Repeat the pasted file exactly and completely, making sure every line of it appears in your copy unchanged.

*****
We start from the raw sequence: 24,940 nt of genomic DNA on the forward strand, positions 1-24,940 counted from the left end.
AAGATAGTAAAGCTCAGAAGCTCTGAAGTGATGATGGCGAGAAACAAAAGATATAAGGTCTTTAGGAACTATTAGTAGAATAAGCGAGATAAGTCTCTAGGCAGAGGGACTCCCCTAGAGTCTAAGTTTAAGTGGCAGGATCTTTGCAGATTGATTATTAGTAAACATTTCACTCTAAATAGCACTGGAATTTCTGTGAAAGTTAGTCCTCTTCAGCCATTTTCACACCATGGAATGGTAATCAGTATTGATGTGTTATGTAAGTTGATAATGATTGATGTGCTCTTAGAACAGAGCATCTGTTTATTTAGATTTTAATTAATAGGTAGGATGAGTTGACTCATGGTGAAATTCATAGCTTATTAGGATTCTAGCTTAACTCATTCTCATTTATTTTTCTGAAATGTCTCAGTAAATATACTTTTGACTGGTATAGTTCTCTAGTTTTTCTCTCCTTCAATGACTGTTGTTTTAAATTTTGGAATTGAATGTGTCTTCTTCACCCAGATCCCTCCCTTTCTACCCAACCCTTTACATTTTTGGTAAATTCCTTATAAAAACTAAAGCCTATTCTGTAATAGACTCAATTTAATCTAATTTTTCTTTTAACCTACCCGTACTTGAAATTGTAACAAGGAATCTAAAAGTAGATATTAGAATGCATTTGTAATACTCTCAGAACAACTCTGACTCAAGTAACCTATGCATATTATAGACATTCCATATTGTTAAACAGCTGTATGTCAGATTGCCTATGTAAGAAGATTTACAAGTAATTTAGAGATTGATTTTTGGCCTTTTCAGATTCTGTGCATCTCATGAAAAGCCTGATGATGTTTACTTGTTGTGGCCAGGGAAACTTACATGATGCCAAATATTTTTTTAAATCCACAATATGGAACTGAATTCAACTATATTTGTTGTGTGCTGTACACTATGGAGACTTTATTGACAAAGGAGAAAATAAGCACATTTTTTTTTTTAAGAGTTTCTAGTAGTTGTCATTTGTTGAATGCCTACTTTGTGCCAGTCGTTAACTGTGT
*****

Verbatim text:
We start from the raw sequence: 24,940 nt of genomic DNA on the forward strand, positions 1-24,940 counted from the left end.
AAGATAGTAAAGCTCAGAAGCTCTGAAGTGATGATGGCGAGAAACAAAAGATATAAGGTCTTTAGGAACTATTAGTAGAATAAGCGAGATAAGTCTCTAGGCAGAGGGACTCCCCTAGAGTCTAAGTTTAAGTGGCAGGATCTTTGCAGATTGATTATTAGTAAACATTTCACTCTAAATAGCACTGGAATTTCTGTGAAAGTTAGTCCTCTTCAGCCATTTTCACACCATGGAATGGTAATCAGTATTGATGTGTTATGTAAGTTGATAATGATTGATGTGCTCTTAGAACAGAGCATCTGTTTATTTAGATTTTAATTAATAGGTAGGATGAGTTGACTCATGGTGAAATTCATAGCTTATTAGGATTCTAGCTTAACTCATTCTCATTTATTTTTCTGAAATGTCTCAGTAAATATACTTTTGACTGGTATAGTTCTCTAGTTTTTCTCTCCTTCAATGACTGTTGTTTTAAATTTTGGAATTGAATGTGTCTTCTTCACCCAGATCCCTCCCTTTCTACCCAACCCTTTACATTTTTGGTAAATTCCTTATAAAAACTAAAGCCTATTCTGTAATAGACTCAATTTAATCTAATTTTTCTTTTAACCTACCCGTACTTGAAATTGTAACAAGGAATCTAAAAGTAGATATTAGAATGCATTTGTAATACTCTCAGAACAACTCTGACTCAAGTAACCTATGCATATTATAGACATTCCATATTGTTAAACAGCTGTATGTCAGATTGCCTATGTAAGAAGATTTACAAGTAATTTAGAGATTGATTTTTGGCCTTTTCAGATTCTGTGCATCTCATGAAAAGCCTGATGATGTTTACTTGTTGTGGCCAGGGAAACTTACATGATGCCAAATATTTTTTTAAATCCACAATATGGAACTGAATTCAACTATATTTGTTGTGTGCTGTACACTATGGAGACTTTATTGACAAAGGAGAAAATAAGCACATTTTTTTTTTTAAGAGTTTCTAGTAGTTGTCATTTGTTGAATGCCTACTTTGTGCCAGTCGTTAACTGTGT